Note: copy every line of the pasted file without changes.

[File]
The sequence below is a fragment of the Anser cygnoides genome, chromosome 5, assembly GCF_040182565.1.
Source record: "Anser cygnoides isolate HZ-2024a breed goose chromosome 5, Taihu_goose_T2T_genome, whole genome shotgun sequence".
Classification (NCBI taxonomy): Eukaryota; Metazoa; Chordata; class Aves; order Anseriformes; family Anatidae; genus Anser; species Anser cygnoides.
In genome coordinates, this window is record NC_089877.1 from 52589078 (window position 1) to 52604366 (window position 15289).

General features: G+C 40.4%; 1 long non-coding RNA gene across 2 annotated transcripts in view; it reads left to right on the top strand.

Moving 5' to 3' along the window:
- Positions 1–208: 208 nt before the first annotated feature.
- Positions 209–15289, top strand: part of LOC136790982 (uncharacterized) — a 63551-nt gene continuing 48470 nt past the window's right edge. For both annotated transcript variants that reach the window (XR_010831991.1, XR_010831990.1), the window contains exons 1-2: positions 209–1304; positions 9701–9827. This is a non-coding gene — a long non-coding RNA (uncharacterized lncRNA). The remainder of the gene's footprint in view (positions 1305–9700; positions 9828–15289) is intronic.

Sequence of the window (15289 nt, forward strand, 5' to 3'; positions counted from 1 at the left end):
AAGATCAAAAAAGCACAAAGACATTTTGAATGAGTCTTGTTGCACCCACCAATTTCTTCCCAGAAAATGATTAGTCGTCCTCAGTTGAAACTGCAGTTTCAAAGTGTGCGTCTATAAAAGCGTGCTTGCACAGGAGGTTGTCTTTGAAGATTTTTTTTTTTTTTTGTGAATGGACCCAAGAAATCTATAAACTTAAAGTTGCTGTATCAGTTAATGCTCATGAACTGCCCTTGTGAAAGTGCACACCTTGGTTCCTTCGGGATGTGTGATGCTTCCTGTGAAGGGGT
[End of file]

The sequence below is a fragment of the Anser cygnoides genome, chromosome 5, assembly GCF_040182565.1.
Source record: "Anser cygnoides isolate HZ-2024a breed goose chromosome 5, Taihu_goose_T2T_genome, whole genome shotgun sequence".
Classification (NCBI taxonomy): Eukaryota; Metazoa; Chordata; class Aves; order Anseriformes; family Anatidae; genus Anser; species Anser cygnoides.
In genome coordinates, this window is record NC_089877.1 from 52589078 (window position 1) to 52604366 (window position 15289).

General features: G+C 40.4%; 1 long non-coding RNA gene across 2 annotated transcripts in view; it reads left to right on the top strand.

Moving 5' to 3' along the window:
- Positions 1–208: 208 nt before the first annotated feature.
- Positions 209–15289, top strand: part of LOC136790982 (uncharacterized) — a 63551-nt gene continuing 48470 nt past the window's right edge. For both annotated transcript variants that reach the window (XR_010831991.1, XR_010831990.1), the window contains exons 1-2: positions 209–1304; positions 9701–9827. This is a non-coding gene — a long non-coding RNA (uncharacterized lncRNA). The remainder of the gene's footprint in view (positions 1305–9700; positions 9828–15289) is intronic.

Sequence of the window (15289 nt, forward strand, 5' to 3'; positions counted from 1 at the left end):
AAGATCAAAAAAGCACAAAGACATTTTGAATGAGTCTTGTTGCACCCACCAATTTCTTCCCAGAAAATGATTAGTCGTCCTCAGTTGAAACTGCAGTTTCAAAGTGTGCGTCTATAAAAGCGTGCTTGCACAGGAGGTTGTCTTTGAAGATTTTTTTTTTTTTTTGTGAATGGACCCAAGAAATCTATAAACTTAAAGTTGCTGTATCAGTTAATGCTCATGAACTGCCCTTGTGAAAGTGCACACCTTGGTTCCTTCGGGATGTGTGATGCTTCCTGTGAAGGGGT